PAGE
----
As I mentioned earlier, the peace agreement remains the only viable framework to achieve peace and stability in South Sudan. While the United Nations has the space and lead in three of its four pillared mandate (POC, HR reporting and humanitarian assistance), it is mandated to support IGAD and the African Union when it comes to the peace process and the implementation of the peace agreement. It is, therefore, imperative to harmonize the United Nations position on key political issues with those of IGAD and the African Union while maintaining its impartiality and independence. Both IGAD and the African Union have voiced their support for elections in South Sudan and the United Nations will, therefore, offer as much support as possible in line with its mandate. It is, however, important to note that the United Nations cannot opine whether South Sudan should have elections or not but can only assess if the Transitional Government has put in place the requisite architecture for them to be peaceful and credible, and in accordance with the terms of the peace agreement. Failure to do so not only threatens the desired credibility and peacefulness of elections, but also the overarching framework, the peace agreement itself.

As things stand, South Sudan is not ready for elections and a lot needs to be done. But as stated in the Secretary-General’s report, if the parties display political will and timely invest adequate resources, credible elections can still take place before the end of the transition period.

Mr. President,

We must all acknowledge that despite the shortcomings in implementation, the peace agreement did instil a period of stability at the national level and brought opponents who fought two civil wars to the table and enabled them to govern from within a Government of National Unity. It is now time for all to come together to build on this achievement. Peaceful conduct and implementation of the outcome of the elections should, therefore, be a shared strategic goal of all stakeholders.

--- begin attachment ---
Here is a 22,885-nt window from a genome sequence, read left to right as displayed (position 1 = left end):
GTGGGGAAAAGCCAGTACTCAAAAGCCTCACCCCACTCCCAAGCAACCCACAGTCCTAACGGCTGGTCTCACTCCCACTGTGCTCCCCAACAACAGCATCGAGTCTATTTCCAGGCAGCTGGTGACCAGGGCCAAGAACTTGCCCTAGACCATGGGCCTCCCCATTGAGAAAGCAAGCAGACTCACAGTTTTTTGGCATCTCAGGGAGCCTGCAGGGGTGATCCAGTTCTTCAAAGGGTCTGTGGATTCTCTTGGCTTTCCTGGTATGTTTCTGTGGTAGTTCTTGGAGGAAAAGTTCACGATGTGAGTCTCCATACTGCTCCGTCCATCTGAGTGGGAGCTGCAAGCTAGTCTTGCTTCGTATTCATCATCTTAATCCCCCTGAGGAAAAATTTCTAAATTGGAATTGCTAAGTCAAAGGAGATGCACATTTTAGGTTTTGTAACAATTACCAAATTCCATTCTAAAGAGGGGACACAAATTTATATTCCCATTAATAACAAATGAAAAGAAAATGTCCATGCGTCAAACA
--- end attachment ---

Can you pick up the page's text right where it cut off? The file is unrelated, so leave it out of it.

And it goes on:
Moving forward, the Government of National Unity needs to take urgent measures to resource institutions of transition, reach political decisions to complete transitional security arrangements and the constitutional review process as a matter of priority and ensure a level playing field for all parties to participate in elections in a much more open civic and political space than what currently exists in the country. Legitimacy through elections can only be secured if the people of South Sudan believe that their voices were heard.

The people of South Sudan have suffered far too much and for far too long. It is time for them to finally receive the peace dividend they deserve.

Thank you, Mr. President.